Tokyo Food

(Last update Nov 2018)
We get asked a lot about our favorite places to eat in Tokyo. Back in 2016, we lived in southern Shibuya in a neighborhood called Ebisu. It's actually tough giving recommendations because most folks visiting Tokyo have visions of Michelin-starred, special occasion omakase experiences and we spent most of our time looking for folksy, cheap, down-home neighborhood eats. If you're thinking "Jiro: Dreams of Sushi", I'd say just hit the Michelin guide for Tokyo and let your hotel or Amex concierge book for you. If you're thinking more "Midnight Diner" then continue on...

TIP: Some places you may need to look at the Kanji from the Instagram check-in or the Google Street View to help find the place. Also, I've omitted places where you need to speak/read Japanese to dine.



Every guidebook tells you to go to Tsukiji fish market, and you should. It's closed now, but go to its new location in Toyosu, not far away! If you're a true lover of sashimi, just stop in at one of the stalls and grab a tray or two of just-caught tuna for a fraction of what it'd cost you in New York or Los Angeles. We did this often enough that I genuinely started to worry about mercury poisoning!

Be sure to say "itadakimasu!" to thank mister fish for his sacrifice to your meal!

Shin Kawa sushi. Ebisu (map 🗾). We used to go here for lunch. Small, quiet, full of locals. No English. Don't be intimidated, there are only two choices when you walk in: chirashi (bowl style) or nigiri (individual pieces). Everyone orders chirashi. You should too. Everything is perfect and reasonably priced.

look at the knife skills on that cucumber!

Tenka Sushi. Shibuya (map 🗾). This is a great kaiten (conveyor belt) sushi place. Cheap, lots of locals, some traditional stuff, some crazy stuff. Try the "bonito carpaccio" with lettuce and Italian dressing and mayo. Or the deep fried shrimp with mayo and unagi sauce. The spigot next to each seat dispenses hot water for the teabags.

Our plate stack was so high an old man came over and asked if we were training for a sumo match!

Sushi Nova. Asakusa (map 🗾). The next-generation conveyor belt sushi is maglev sushi. Skim the menu on an iPad at your seat, make your selection and a high-speed sushi train zips over to your seat with your custom order. These are popping up everywhere.

Niku Sushi "Meat Sushi". Ebisu (inside the little Yokocho market 🗾). Who says you have to love fish to love sushi? It's not really for picky eaters, though, because you're going to get at least half a dozen parts of the cow that Americans rarely eat.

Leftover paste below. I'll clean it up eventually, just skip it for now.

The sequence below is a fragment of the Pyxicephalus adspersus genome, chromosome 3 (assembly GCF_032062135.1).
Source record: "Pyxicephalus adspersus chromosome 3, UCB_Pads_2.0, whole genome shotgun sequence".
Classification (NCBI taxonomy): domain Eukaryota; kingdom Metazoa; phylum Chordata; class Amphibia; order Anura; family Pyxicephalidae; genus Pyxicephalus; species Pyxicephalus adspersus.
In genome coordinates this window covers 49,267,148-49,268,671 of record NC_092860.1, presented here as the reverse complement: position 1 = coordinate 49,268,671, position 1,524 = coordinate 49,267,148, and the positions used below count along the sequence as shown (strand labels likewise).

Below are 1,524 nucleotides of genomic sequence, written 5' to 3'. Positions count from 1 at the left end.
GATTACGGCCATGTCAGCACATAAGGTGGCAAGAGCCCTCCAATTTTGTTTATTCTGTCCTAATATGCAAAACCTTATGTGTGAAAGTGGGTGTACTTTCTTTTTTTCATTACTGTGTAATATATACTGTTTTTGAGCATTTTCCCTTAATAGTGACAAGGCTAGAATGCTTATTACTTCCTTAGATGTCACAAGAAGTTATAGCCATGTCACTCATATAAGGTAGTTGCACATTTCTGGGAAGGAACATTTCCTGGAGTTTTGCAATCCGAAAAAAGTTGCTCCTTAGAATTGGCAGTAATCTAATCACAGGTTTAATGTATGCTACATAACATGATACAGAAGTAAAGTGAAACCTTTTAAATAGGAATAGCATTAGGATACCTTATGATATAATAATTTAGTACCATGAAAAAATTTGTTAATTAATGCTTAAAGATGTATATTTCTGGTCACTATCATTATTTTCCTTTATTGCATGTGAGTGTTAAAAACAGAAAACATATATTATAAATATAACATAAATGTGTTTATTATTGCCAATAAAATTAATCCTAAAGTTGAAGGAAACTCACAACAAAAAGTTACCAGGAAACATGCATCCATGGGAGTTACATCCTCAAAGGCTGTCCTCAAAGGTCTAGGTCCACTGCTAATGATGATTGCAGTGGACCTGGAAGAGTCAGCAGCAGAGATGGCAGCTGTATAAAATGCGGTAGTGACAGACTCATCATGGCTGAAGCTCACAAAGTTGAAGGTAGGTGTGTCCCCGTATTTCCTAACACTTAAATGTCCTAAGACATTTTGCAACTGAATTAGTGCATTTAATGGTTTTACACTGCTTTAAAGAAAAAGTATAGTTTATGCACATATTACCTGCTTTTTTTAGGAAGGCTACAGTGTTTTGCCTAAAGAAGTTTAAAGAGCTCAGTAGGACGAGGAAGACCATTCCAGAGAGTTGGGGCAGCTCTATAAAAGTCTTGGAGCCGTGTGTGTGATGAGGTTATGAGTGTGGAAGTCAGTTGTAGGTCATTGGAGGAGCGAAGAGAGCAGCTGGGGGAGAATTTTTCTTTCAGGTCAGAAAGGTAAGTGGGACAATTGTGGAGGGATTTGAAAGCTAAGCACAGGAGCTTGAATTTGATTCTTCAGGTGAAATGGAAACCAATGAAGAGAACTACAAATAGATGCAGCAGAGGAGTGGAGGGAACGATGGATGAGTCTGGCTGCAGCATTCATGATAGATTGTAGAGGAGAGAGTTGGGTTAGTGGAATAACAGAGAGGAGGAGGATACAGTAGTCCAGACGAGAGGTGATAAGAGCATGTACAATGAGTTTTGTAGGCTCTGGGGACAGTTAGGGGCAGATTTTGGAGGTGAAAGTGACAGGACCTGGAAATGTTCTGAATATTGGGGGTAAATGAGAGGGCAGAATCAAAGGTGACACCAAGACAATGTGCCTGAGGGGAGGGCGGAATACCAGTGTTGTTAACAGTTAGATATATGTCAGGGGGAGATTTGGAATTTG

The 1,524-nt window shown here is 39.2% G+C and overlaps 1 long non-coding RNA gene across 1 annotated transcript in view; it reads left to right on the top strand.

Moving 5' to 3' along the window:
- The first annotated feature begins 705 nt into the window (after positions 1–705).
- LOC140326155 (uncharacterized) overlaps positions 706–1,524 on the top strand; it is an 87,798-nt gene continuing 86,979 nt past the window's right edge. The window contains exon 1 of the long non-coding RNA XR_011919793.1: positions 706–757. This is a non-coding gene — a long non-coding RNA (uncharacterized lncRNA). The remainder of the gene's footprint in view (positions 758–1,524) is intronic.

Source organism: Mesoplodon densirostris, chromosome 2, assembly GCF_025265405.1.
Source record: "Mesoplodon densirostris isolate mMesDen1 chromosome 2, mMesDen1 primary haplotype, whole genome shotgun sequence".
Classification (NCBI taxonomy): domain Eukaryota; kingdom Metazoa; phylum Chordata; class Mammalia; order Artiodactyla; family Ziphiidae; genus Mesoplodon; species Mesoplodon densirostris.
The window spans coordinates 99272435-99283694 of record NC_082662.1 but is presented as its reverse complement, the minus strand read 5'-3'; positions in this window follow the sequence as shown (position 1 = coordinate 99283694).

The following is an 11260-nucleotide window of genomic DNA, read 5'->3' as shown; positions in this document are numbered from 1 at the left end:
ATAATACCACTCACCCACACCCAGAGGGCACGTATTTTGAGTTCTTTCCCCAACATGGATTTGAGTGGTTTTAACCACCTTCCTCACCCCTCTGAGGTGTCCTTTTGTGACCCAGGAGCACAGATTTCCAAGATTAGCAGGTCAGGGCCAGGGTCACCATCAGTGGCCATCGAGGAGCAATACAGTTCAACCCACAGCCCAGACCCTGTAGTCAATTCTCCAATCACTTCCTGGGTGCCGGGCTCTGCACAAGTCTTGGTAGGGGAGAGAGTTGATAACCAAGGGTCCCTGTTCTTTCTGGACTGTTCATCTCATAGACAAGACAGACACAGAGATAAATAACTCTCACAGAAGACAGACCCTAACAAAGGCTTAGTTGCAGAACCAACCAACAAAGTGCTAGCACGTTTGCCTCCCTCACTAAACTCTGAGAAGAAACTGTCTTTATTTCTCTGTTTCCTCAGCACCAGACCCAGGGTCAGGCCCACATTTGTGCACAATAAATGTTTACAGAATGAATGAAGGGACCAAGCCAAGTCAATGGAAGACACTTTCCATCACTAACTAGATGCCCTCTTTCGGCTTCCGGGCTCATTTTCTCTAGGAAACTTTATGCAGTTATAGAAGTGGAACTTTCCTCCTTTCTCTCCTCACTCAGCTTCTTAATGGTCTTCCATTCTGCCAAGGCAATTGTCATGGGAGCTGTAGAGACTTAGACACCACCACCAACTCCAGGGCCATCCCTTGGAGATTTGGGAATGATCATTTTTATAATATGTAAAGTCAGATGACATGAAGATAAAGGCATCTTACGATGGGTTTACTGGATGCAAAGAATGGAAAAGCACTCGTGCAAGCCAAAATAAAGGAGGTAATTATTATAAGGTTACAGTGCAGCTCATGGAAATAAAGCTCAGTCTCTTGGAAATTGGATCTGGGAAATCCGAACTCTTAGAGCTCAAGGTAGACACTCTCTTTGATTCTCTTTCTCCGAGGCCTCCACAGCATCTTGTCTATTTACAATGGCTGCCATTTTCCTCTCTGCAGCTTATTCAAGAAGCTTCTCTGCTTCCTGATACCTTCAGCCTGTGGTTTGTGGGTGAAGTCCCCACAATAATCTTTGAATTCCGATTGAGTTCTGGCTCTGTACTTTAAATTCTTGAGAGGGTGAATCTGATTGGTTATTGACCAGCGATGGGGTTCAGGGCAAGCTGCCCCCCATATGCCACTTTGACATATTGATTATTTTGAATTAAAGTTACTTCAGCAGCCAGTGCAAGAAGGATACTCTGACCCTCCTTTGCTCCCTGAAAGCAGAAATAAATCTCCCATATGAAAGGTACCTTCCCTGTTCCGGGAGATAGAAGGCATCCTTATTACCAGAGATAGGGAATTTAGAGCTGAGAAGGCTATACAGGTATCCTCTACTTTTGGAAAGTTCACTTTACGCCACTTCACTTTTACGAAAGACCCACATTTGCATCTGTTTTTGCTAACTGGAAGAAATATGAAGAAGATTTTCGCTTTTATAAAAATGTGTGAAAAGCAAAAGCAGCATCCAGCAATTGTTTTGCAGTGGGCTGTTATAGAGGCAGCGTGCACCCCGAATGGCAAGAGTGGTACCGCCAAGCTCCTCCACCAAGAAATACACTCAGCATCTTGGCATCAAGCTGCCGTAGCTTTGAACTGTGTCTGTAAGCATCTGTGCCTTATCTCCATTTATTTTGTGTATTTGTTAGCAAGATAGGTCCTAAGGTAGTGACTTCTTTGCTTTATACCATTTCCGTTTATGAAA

Afuri Ramen. Ebisu, Roppongi Hills, several others. Their specialty is yuzu ramen. The random question they ask you when you sit down is if you want an extra ladle of super-tasty chicken fat in the bowl. The answer is "Hai!"

Kaoriya Soba. Ebisu (map 🗾). The best soba I've ever eaten. Make sure you order the dashimaki tamago to start – it's a nice way to enjoy the quality of their dashi.

Tsukumo ramen (aka 九十九 or 99 Ramen)Ebisu (map 🗾). A machine grates a little Matterhorn of cheese onto your ramen and it slowly turns to ramen fondue while you eat. Definitely get a beer to help wash this down. For the crazy backstory on why 99 is pronounced "tsukumo", check this link.


Monja Mugi. Tsukiji (map 🗾)Okonomiyaki is actually from Western Japan. Its Tokyo-area cousin is called Monjayaki. It's a bit more runny and soupy but it's still quite tasty. There's an entire district near Tsukiji dedicated to restaurants serving it. I'd be falling down on the job if I didn't mention that before an actual Okonomiyaki place.

Jingumae Yaiyai. Shibuya (map 🗾). Get the Amakara or the Negi. 


Angelica. Shimokitazawa (map 🗾). First off, I love this neighborhood, so it's worth coming here even without the bakery. That said, I still dream of their sweet potato donut. So so so good. They have several types of curry pan as well, all of them delicious.  Closed Fall 2017 :(

Shirahige cream puff. Shimokitazawa (map 🗾) Not sure if they're officially licensed, but if you want Studio Ghibli cream puffs in an adorable tree fort-like space, go here.


We spent so much time on trains that we ate a ton of these little bento boxes during our stay. They run the full gamut: from fancy department stores' $80 ekiben full of wagyu beef to the train platform kiosks' rice and vegetable ekiben for $6. My favorite was this one: pull the little rip-cord and it heats itself up!!

Other Japanese

Niagra Curry Station. Nakameguro (map 🗾). Model railroad curry! Be careful – the spicy curry is actually really, really spicy!

Tonki Tonkatsu. Meguro (map 🗾). Tonkatsu is a breaded and deep-fried pork cutlet. Tonki's is legendary. The line starts well before they open, so plan accordingly.


Parting Thought…

I posted this to Instagram and I think it's a great mantra: be brave!

“I'm intentionally not tagging this photo because awesome #Ramen is so ubiquitous and cheap in #Tokyo that all you need to do is just walk into the little shop underneath the train tracks and order what everyone else is having”


Japan has amazing coffee, it's just not quite as ubiquitous as it is in New York. There's a coffee search engine here. Three personal favorites:
  • Verve (map 🗾). Seattle-style coffee in Shinjuku station. Near the NeWoMan mall. 
  • Coffee Crown (map 🗾). Old school Japanese kissaten – a time warp to 1962. 
  • Sarutahiko (map 🗾). Great third-wave coffee place. They also have a shop in the Ebisu station mall. 


My main Japan tips page is here.
My New York City food guide is here.
Some fun things we did in Taipei here.
Mexico City!


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